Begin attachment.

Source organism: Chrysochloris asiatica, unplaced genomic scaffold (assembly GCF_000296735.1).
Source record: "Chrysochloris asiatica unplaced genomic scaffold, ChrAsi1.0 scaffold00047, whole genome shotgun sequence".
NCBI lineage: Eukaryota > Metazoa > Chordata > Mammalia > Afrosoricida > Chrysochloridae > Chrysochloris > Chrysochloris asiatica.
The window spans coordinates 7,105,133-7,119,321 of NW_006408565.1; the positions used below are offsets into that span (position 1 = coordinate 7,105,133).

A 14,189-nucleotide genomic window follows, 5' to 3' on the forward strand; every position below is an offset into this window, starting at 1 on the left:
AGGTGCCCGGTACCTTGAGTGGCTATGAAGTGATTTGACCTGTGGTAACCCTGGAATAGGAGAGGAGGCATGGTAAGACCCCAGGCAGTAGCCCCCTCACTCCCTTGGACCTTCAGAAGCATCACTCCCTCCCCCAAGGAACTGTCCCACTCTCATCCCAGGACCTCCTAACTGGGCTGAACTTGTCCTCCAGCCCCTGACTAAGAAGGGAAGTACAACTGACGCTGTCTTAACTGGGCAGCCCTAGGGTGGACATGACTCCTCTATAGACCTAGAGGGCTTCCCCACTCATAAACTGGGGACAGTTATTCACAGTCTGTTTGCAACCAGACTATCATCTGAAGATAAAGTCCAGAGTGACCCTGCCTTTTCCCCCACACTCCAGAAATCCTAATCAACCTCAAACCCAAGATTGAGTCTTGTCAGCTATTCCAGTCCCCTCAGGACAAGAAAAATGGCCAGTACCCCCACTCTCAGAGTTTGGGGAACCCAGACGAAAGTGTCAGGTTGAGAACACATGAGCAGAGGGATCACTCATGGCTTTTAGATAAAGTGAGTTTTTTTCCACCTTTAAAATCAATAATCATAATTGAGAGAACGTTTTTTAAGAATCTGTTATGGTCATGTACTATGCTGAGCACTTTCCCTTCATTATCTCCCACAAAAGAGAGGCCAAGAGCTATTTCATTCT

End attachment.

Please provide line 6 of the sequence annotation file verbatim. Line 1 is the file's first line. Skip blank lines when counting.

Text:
AGGTGCCCGGTACCTTGAGTGGCTATGAAGTGATTTGACCTGTGGTAACCCTGGAATAGGAGAGGAGGCATGGTAAGACCCCAGGCAGTAGCCCCCTCACTCCCTTGGACCTTCAGAAGCATCACTCCCTCCCCCAAGGAACTGTCCCACTCTCATCCCAGGACCTCCTAACTGGGCTGAACTTGTCCTCCAGCCCCTGACTAAGAAGGGAAGTACAACTGACGCTGTCTTAACTGGGCAGCCCTAGGGTGGACATGACTCCTCTATAGACCTAGAGGGCTTCCCCACTCATAAACTGGGGACAGTTATTCACAGTCTGTTTGCAACCAGACTATCATCTGAAGATAAAGTCCAGAGTGACCCTGCCTTTTCCCCCACACTCCAGAAATCCTAATCAACCTCAAACCCAAGATTGAGTCTTGTCAGCTATTCCAGTCCCCTCAGGACAAGAAAAATGGCCAGTACCCCCACTCTCAGAGTTTGGGGAACCCAGACGAAAGTGTCAGGTTGAGAACACATGAGCAGAGGGATCACTCATGGCTTTTAGATAAAGTGAGTTTTTTTCCACCTTTAAAATCAATAATCATAATTGAGAGAACGTTTTTTAAGAATCTGTTATGGTCATGTACTATGCTGAGCACTTTCCCTTCATTATCTCCCACAAAAGAGAGGCCAAGAGCTATTTCATTCT